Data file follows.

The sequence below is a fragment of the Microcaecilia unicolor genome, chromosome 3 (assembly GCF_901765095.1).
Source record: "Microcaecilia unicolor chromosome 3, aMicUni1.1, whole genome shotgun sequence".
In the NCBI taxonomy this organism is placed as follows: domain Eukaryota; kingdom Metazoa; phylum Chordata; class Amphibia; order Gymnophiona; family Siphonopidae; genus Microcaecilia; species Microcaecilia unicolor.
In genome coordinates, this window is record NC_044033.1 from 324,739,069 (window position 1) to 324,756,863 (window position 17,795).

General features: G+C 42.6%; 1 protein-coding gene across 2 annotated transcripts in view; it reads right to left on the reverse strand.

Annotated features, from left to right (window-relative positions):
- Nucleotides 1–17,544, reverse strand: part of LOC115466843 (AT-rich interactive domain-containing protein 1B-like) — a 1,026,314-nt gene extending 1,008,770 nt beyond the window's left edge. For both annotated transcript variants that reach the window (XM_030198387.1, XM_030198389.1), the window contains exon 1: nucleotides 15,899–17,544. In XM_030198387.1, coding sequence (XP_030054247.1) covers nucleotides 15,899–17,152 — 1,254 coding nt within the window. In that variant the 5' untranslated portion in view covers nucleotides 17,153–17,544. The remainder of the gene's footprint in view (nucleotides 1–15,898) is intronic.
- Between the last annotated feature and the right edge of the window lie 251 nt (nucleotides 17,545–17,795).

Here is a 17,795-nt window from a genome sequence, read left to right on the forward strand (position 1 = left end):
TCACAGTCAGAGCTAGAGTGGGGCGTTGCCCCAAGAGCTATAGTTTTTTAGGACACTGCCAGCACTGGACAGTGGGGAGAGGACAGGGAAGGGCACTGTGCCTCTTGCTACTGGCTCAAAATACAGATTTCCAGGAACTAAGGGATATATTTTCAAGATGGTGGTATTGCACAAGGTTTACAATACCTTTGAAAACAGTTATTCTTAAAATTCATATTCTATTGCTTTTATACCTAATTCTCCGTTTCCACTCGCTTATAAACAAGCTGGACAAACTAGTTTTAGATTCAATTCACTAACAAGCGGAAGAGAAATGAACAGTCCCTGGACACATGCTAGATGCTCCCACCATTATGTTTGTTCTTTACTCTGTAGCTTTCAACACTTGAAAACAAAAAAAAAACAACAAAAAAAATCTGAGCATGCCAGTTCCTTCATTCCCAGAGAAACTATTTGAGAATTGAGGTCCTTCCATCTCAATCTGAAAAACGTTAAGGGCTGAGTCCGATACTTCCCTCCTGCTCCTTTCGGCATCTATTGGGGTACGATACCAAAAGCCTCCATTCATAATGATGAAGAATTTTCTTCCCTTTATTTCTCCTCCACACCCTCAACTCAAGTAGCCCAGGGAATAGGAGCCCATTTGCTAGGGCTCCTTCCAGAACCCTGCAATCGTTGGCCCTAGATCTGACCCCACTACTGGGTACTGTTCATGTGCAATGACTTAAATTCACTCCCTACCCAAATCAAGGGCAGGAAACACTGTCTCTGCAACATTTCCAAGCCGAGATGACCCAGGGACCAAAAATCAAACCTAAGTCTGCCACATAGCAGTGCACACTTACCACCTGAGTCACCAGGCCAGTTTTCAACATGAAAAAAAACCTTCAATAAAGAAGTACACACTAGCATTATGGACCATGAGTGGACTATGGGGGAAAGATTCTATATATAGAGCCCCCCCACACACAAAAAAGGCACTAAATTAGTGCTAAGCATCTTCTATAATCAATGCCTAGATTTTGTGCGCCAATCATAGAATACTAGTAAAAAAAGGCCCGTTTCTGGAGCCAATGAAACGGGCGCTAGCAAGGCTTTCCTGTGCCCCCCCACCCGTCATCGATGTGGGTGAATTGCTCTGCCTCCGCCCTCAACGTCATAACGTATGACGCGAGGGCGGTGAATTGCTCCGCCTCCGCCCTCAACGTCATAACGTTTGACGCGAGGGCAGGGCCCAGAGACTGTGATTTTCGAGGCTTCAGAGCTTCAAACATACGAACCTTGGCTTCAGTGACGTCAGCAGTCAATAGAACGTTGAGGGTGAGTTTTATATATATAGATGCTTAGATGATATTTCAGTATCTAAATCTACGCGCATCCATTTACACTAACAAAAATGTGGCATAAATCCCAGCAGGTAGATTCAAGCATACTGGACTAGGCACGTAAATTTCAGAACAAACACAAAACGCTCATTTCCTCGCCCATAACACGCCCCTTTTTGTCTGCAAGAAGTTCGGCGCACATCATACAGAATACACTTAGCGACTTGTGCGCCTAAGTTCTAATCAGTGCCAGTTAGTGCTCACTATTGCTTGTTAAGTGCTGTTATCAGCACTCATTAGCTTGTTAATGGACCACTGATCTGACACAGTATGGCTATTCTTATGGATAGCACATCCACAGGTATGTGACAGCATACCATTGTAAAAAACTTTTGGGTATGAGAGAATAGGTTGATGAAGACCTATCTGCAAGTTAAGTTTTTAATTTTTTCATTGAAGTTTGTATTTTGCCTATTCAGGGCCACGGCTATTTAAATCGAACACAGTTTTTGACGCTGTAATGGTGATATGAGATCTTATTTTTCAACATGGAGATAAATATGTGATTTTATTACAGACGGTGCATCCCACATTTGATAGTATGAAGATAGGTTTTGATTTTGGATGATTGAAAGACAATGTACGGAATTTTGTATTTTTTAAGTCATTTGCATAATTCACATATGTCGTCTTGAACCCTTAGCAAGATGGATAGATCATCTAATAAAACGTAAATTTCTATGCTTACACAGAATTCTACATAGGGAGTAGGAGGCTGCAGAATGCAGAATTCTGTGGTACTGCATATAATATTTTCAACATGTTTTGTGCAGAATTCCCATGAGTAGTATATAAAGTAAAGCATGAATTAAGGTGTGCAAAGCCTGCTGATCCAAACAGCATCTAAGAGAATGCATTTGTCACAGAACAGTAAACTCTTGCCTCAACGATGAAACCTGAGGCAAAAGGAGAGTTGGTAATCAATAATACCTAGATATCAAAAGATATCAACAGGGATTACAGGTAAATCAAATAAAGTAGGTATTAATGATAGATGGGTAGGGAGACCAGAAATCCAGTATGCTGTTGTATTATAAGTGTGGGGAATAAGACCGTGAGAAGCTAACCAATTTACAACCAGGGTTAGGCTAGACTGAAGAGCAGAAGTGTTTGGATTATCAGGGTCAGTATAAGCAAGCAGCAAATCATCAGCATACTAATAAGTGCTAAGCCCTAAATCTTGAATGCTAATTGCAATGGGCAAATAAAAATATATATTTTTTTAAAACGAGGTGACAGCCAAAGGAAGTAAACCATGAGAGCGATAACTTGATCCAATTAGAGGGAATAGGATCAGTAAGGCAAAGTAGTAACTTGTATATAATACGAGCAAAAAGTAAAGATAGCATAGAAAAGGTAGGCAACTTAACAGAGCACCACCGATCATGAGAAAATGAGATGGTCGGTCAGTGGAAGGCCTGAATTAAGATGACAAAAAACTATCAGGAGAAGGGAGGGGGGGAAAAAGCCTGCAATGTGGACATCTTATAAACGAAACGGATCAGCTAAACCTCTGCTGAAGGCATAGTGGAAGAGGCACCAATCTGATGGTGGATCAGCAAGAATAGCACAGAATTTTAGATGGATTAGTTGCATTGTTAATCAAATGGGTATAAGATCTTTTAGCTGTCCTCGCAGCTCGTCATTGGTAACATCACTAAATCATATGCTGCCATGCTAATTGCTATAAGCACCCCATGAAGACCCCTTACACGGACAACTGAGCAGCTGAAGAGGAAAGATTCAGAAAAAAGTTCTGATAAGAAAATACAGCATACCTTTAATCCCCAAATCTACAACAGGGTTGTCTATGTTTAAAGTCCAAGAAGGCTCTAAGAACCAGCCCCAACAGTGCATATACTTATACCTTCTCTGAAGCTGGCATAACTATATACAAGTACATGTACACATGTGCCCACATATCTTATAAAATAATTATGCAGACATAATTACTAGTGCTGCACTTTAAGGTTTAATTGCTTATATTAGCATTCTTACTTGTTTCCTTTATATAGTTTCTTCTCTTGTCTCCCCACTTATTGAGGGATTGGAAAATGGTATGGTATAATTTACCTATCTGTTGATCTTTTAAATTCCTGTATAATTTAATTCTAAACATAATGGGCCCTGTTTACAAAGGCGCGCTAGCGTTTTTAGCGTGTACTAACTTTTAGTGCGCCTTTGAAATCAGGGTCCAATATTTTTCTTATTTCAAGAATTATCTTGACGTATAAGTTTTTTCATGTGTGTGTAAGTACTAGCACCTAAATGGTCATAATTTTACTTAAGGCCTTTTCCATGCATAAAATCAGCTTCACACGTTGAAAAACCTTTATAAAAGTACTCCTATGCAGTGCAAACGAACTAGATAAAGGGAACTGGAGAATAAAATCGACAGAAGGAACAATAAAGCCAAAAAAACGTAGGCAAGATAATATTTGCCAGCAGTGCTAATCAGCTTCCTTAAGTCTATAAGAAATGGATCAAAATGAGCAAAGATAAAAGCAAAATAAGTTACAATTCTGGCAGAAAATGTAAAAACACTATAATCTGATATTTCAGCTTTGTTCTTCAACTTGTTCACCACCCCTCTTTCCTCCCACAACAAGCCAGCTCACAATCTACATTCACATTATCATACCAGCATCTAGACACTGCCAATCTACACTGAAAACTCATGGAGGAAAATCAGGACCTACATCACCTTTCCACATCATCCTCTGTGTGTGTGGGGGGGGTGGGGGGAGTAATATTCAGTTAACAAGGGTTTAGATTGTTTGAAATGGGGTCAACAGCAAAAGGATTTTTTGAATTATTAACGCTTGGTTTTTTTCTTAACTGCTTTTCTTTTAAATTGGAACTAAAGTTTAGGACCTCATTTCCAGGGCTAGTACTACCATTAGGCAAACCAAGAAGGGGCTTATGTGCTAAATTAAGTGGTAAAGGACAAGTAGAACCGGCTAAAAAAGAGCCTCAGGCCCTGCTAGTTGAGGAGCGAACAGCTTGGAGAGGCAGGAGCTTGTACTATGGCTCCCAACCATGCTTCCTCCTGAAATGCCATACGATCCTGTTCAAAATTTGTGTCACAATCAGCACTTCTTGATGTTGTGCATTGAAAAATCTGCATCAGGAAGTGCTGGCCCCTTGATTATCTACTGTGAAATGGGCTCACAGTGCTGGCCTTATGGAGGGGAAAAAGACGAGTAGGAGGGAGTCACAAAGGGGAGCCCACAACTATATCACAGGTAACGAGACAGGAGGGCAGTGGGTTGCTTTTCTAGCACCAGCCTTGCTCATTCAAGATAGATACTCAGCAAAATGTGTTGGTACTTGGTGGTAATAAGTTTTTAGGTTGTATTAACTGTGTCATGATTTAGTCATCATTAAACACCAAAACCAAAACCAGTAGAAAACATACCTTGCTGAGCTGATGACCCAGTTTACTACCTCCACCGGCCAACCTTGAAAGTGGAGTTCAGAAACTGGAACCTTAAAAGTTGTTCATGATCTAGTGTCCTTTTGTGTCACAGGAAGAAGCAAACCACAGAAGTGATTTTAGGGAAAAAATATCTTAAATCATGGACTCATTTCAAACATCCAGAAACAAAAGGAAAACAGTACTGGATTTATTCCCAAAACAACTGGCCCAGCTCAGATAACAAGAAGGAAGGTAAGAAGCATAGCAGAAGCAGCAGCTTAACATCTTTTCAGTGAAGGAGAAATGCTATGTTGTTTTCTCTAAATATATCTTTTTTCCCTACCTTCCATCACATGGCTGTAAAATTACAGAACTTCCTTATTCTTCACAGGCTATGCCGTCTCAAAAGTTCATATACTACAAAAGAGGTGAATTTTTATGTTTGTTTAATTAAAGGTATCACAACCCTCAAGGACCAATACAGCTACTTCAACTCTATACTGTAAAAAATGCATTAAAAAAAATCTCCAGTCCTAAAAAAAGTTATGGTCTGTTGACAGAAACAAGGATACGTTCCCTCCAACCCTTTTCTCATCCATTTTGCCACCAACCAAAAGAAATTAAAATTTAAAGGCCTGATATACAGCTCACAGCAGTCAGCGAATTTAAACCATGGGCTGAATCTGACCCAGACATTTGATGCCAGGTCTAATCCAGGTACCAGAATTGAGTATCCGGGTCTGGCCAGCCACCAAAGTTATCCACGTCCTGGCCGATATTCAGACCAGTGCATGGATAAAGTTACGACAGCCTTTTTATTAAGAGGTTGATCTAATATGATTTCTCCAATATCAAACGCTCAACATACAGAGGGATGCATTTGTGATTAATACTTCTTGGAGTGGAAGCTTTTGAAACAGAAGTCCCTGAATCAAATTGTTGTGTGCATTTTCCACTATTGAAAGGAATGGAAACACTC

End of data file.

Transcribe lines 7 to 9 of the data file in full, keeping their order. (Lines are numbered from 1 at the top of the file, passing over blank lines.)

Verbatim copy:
- Nucleotides 1–17,544, reverse strand: part of LOC115466843 (AT-rich interactive domain-containing protein 1B-like) — a 1,026,314-nt gene extending 1,008,770 nt beyond the window's left edge. For both annotated transcript variants that reach the window (XM_030198387.1, XM_030198389.1), the window contains exon 1: nucleotides 15,899–17,544. In XM_030198387.1, coding sequence (XP_030054247.1) covers nucleotides 15,899–17,152 — 1,254 coding nt within the window. In that variant the 5' untranslated portion in view covers nucleotides 17,153–17,544. The remainder of the gene's footprint in view (nucleotides 1–15,898) is intronic.
- Between the last annotated feature and the right edge of the window lie 251 nt (nucleotides 17,545–17,795).

Here is a 17,795-nt window from a genome sequence, read left to right on the forward strand (position 1 = left end):